Not Feeling It...Oh, Wait:
I watched the latest episode of Young Justice tonight, a show that has been kind of uneven so far. Overall, I like it, but there are a lot of little things that bother me about it. With tonight's episode, right off the bat I wasn't feeling it, mostly because I really didn't like the show's interpretation of Madame Xanadu.
But then it almost immediately won me over with the fantastic interpretaion of Kent Nelson (wonderfully voiced by Ed Asner).
Favorite episode so far.
That Was Really Good:
A couple of weeks ago the latest Dark Horse collection of Savage Sword of Conan (Volume 9, to be precise) appeared in my stack of comics when I went to the comic shop. I just finished reading it and found that there were a lot of great stories in it (and, as is always the case, some so-so stories and just plain bad stories), some of which I'd read back in the days when I was buying the original magazine on an irregular basis, but most of which were new to me.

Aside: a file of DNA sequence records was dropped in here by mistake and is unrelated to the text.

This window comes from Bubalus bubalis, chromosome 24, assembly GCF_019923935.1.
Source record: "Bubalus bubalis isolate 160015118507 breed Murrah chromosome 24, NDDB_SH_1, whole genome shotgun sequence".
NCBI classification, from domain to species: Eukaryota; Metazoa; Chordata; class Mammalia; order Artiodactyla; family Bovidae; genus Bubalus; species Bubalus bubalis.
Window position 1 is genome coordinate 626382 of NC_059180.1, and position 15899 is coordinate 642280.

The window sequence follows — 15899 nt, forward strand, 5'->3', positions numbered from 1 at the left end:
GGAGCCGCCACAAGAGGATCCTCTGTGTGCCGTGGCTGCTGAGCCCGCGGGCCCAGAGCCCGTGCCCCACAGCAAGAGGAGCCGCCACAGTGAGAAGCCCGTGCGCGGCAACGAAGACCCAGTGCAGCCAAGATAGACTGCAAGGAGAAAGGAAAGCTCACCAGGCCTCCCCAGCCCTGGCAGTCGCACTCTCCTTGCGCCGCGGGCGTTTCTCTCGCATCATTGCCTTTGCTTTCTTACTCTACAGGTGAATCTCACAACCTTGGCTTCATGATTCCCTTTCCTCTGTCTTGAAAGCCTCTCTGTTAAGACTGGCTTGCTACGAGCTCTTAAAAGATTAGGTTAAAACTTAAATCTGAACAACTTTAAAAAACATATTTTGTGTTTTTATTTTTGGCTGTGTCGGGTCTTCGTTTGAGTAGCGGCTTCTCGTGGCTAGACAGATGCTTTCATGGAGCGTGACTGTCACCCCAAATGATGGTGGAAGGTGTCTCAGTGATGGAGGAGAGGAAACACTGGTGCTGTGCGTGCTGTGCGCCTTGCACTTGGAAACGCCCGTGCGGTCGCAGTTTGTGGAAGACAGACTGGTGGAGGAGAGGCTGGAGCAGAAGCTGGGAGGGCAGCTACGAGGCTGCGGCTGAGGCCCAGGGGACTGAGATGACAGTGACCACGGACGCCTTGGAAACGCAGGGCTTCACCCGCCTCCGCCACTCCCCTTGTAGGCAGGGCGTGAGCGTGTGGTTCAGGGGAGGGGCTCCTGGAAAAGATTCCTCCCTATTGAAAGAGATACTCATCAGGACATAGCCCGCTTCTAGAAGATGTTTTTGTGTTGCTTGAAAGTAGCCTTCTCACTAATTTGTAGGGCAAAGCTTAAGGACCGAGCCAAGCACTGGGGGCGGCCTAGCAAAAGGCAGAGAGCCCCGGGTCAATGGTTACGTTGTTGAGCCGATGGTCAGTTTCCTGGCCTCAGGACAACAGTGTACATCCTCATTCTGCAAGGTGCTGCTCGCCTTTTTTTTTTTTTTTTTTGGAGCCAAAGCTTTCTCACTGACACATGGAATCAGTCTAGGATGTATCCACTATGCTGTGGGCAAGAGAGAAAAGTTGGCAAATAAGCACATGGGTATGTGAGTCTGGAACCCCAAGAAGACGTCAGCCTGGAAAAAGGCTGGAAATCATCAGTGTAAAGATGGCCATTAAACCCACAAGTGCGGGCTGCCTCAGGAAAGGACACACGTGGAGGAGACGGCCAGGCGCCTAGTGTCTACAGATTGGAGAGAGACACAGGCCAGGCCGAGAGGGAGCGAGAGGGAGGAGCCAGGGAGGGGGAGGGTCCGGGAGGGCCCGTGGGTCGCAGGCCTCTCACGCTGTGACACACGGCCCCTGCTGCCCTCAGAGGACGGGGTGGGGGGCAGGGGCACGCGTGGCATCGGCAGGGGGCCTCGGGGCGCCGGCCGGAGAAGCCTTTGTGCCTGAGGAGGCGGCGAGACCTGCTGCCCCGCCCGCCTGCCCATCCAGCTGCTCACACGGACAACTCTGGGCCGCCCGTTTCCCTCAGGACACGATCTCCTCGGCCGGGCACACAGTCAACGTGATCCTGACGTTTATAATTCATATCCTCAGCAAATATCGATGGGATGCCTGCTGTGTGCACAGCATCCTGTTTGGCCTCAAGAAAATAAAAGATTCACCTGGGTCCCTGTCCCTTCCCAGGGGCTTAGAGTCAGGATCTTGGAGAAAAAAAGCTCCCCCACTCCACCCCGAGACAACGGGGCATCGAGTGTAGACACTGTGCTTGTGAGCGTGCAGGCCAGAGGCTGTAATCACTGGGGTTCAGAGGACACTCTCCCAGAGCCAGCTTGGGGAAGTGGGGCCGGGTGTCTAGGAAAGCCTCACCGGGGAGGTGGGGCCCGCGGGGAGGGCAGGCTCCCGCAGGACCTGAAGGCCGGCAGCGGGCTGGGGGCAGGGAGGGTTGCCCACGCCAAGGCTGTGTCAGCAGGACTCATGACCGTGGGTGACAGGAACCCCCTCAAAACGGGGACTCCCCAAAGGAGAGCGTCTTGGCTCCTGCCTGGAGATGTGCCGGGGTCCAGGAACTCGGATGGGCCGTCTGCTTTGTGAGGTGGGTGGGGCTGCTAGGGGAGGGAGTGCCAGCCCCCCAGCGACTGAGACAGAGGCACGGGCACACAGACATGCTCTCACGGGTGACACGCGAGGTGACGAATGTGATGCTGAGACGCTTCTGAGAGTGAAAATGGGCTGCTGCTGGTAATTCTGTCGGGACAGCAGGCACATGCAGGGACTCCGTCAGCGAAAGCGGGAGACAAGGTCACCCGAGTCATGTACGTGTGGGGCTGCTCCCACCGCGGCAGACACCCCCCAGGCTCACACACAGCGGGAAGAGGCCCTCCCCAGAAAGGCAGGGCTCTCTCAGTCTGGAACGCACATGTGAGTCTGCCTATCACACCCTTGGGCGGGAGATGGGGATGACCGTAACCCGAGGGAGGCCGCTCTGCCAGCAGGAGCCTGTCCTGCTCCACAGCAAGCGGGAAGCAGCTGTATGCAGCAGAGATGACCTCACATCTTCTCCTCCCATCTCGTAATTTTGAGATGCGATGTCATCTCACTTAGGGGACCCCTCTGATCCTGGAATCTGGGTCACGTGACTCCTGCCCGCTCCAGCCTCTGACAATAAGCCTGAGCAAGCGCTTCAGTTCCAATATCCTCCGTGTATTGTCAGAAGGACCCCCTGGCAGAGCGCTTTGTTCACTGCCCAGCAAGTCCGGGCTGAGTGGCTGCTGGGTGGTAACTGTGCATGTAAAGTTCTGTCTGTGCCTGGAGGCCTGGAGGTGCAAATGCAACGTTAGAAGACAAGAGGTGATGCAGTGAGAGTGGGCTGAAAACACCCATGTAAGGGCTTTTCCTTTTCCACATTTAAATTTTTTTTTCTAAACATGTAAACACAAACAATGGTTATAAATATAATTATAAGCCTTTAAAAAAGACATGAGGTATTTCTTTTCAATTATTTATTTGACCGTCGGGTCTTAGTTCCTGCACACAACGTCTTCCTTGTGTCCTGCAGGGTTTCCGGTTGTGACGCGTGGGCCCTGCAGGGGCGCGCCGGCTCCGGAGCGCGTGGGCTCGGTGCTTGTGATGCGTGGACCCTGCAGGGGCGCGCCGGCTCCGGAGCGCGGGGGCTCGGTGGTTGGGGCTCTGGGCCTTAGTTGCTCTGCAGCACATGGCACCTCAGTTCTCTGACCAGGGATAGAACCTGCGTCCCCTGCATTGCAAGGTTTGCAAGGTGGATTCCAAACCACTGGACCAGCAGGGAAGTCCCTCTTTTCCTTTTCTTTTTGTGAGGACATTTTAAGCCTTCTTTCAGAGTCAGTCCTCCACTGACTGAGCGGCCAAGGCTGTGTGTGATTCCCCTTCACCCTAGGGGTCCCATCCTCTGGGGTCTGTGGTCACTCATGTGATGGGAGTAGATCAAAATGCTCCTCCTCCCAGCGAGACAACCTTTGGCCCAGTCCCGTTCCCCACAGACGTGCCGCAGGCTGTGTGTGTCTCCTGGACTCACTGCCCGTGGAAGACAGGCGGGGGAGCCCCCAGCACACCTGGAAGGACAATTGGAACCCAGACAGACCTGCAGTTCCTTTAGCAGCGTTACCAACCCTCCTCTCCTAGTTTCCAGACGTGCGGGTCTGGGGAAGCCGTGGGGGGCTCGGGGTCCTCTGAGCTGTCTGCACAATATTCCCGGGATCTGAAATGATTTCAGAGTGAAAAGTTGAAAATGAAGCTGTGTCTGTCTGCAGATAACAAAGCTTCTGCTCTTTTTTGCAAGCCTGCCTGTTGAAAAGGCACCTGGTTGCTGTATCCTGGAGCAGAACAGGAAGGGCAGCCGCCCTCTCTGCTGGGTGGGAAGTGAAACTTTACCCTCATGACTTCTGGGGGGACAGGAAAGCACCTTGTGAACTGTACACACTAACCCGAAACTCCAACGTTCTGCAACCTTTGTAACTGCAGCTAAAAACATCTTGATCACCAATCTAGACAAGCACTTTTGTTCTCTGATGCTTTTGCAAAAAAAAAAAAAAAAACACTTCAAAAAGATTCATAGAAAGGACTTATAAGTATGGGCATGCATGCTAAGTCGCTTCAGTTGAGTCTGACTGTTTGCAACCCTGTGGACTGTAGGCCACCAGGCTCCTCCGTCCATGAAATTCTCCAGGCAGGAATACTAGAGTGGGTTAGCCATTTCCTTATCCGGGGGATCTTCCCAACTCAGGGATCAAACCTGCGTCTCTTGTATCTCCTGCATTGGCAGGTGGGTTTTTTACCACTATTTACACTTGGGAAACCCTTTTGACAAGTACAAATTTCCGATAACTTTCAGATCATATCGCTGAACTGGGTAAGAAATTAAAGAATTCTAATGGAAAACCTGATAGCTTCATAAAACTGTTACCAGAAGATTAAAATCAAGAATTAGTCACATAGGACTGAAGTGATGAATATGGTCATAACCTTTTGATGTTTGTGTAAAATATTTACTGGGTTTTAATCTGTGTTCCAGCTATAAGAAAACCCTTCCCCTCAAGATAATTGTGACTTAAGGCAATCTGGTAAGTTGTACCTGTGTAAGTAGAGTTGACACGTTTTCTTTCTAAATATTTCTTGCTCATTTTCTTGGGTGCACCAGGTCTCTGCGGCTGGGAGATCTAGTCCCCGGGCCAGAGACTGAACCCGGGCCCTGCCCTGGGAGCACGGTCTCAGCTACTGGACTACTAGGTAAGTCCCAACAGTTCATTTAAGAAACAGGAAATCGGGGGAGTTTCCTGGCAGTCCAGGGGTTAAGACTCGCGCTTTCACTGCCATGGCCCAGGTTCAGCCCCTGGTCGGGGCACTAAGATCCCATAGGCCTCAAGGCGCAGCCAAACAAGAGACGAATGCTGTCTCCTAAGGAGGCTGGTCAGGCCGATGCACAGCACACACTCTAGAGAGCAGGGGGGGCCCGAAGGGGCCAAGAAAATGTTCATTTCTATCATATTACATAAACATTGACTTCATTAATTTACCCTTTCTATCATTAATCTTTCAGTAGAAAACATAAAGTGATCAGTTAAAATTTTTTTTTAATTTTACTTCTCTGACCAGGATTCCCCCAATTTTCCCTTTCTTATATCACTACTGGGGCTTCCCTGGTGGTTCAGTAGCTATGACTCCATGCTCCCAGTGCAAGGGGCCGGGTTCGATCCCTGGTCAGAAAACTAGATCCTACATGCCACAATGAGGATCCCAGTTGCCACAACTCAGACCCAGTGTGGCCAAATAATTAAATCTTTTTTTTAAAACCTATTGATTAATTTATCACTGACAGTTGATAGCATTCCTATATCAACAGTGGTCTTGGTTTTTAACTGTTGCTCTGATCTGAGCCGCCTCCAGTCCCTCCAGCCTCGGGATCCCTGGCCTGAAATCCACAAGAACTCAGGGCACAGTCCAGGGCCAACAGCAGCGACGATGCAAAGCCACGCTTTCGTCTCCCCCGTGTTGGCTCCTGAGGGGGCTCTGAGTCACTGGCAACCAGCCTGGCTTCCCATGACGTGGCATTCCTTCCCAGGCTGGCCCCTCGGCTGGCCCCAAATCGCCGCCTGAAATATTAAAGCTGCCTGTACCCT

In particular, the last story in the collection, from issue 102, was really, really good.
So good that I was even able to overlook the whole "The real magic was inside you the whole time!" cliché that served as the story's denouement.
The story was set, as many of the SSoC stories were, during a period in Conan's life in which he was the chieftain of a tribe of Zuagirs, roving bands of desert bandits. Ever the rebel, Conan's band had been ignoring the informal rules that exist amongst the various tribes, often performing raids on other tribes.
The story starts out with one such tribe raiding a village, rounding up all of the valuables - and the women - preparing to execute all of the survivors - except the women, of course - and setting the whole place ablaze.